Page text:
By the time the internal-review file made it back to the 13th floor and landed on Current Planning manager Mackie’s desk, it had several letters of nonsupport. The files are not available to the public, however a memo from Mary Ann McConnell-Boehm, Director of the Planning Initiatives section, which oversees transit-oriented development, was leaked to me through Campbell.
It reads, “On the basis [of the] design drawings that have emerged [Planning Initiatives] has serious concerns and cannot support the application as submitted.” The three-page document lists many conditions required for approval, including street-facing entrances and an elimination of street-facing surface parking.
Another letter from heritage planner David Holdsworth worried that the character of the castle would be lost and that CB zoning would give the city no influence over its future. Too much has already been lost and the streetscape is poorer for it, he wrote.
Holdsworth, Erik Backstrom (senior planner of Transit Oriented Development) and Travis Pawlyk (senior planner on the Molson-Crosstown file), declined to comment. McConnell-Boehm was on vacation. However, Peter Ohm, manager of Urban Planning and Environment Branch, explains that it’s rare for these comments to make it into council’s report.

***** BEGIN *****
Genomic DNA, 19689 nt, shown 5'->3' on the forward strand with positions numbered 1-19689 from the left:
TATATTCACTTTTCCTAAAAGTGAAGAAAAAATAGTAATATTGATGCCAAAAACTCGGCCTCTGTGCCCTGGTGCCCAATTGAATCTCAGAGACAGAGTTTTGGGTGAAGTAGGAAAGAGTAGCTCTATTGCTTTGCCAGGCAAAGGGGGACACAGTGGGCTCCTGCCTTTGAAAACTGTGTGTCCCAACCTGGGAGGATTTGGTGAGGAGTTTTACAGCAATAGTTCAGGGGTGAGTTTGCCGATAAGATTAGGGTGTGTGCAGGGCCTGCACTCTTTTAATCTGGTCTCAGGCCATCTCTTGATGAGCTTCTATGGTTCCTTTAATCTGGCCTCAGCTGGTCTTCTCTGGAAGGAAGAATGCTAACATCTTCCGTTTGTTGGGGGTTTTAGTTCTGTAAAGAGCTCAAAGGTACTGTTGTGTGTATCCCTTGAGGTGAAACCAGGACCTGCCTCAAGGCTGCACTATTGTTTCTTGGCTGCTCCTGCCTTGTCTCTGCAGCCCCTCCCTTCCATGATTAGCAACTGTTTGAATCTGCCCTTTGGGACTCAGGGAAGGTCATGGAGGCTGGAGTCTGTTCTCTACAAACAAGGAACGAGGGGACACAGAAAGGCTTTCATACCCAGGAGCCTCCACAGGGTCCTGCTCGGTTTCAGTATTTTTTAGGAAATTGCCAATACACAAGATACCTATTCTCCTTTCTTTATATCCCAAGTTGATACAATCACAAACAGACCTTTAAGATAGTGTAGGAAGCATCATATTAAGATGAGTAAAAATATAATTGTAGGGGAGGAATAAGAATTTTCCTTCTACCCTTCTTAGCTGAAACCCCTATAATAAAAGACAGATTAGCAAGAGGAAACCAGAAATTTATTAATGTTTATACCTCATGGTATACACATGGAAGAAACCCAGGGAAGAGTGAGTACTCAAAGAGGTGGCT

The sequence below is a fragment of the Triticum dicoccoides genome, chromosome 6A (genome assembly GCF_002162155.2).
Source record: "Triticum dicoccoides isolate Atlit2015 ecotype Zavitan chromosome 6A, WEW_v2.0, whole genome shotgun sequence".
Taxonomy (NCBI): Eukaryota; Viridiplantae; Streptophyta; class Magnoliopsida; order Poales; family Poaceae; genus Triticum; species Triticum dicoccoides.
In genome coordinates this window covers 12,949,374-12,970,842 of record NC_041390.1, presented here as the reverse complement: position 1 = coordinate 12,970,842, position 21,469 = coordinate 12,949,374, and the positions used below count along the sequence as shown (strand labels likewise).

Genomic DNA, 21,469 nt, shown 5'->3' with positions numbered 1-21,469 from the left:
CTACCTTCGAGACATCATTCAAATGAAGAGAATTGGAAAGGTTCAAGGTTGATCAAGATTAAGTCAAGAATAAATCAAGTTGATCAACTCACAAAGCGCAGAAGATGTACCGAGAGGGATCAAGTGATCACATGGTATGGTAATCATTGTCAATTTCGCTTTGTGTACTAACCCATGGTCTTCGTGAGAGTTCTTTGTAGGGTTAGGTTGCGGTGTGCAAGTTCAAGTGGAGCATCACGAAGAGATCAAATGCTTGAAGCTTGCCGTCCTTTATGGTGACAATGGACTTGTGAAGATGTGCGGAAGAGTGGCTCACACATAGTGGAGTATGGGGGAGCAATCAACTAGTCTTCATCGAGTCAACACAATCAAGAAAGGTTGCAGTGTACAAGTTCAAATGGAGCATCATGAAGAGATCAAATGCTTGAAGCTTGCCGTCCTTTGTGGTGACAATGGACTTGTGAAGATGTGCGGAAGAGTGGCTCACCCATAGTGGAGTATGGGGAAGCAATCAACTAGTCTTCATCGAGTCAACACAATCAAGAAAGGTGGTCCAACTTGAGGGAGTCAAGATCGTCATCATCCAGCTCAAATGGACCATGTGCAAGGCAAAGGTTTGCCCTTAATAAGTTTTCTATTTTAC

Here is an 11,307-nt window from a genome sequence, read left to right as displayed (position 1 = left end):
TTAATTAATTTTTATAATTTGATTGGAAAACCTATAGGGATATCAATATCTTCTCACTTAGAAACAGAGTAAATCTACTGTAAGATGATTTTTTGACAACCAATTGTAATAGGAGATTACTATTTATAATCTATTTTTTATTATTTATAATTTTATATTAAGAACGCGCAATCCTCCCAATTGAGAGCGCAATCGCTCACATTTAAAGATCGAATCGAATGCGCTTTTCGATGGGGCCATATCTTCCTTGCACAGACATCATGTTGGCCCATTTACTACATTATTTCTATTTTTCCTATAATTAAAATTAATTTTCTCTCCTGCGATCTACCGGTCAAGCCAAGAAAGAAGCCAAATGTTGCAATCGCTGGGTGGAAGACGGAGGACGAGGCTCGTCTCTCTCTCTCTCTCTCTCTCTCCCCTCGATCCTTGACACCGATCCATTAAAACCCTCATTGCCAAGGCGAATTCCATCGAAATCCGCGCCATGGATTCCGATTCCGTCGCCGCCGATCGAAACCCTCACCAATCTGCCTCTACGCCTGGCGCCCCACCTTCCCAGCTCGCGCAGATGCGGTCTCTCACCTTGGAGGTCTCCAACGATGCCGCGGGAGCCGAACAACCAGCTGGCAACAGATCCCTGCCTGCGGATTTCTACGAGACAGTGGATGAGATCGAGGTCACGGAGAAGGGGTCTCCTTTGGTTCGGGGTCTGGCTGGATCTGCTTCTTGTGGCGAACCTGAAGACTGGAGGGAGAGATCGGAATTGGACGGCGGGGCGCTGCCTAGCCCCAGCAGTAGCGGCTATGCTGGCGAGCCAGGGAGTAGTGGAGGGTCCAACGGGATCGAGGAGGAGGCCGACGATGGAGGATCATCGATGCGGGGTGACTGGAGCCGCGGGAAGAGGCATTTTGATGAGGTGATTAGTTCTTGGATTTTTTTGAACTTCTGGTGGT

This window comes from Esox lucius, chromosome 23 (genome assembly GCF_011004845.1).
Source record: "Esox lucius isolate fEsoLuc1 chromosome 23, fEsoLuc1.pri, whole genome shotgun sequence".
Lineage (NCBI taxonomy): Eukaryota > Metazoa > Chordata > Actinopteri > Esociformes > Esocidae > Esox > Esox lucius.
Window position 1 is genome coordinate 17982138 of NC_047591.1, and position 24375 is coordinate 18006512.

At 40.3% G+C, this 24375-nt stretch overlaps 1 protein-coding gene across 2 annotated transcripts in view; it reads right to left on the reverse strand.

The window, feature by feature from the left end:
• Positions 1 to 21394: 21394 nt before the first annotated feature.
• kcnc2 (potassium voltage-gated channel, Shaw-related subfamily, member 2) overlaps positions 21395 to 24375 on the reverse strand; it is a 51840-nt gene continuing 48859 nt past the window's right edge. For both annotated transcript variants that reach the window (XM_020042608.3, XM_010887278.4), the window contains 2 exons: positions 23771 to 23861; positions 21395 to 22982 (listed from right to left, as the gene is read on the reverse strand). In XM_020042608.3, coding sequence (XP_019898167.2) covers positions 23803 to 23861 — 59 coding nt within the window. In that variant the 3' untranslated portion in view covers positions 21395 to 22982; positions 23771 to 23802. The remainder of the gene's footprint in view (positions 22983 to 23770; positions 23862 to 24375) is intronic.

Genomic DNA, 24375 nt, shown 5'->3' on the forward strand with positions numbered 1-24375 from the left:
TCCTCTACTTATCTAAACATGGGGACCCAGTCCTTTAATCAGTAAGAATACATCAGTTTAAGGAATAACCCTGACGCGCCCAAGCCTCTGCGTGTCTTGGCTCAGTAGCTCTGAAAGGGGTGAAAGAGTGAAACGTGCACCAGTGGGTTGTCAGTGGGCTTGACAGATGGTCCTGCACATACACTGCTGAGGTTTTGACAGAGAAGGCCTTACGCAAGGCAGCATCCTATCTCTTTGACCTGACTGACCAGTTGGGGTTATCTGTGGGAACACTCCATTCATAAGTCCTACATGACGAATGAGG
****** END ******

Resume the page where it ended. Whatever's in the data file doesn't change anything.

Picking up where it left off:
“They’re not going to attach comments that were resolved,” he says. But few if any of the conditions I read were adapted and nary a hint of the internal dissent made its way into the materials council was to vote upon.
Inside Mackie’s 13th-floor office there is a personalized bobble-head on the window ledge. Behind it, a five-by-seven-inch framed picture of the downtown skyline. Behind that, the flattened urban reality that is Edmonton’s parking lot-riddled core.
“They (First Capital) were not interested in applying for a direct control because it’s more work, more costly and takes more time,” Mackie says. He’s asked for some certainty over the outcomes and the compromise was to offer a site plan of its longer term vision (residential towers and transit-oriented development) on which to approve the zoning application. That’s why council was allowed to see drawings in the first place, even though they weren’t voting on the development; they were voting on rezoning. One could say the sketches were required to trust the developers. Another, that it manipulated council.
Affable as he is, Mackie has upset many within the administration. He has a reputation for pushing development through and critics also take issue with the fact that someone who’s not a fully accredited planner is in such a senior position. Mackie, who was hired from Calgary’s planning department in 2009, has an MBA, though he’s done eight years of planning course work and is a member of the Canadian Institute of Planners.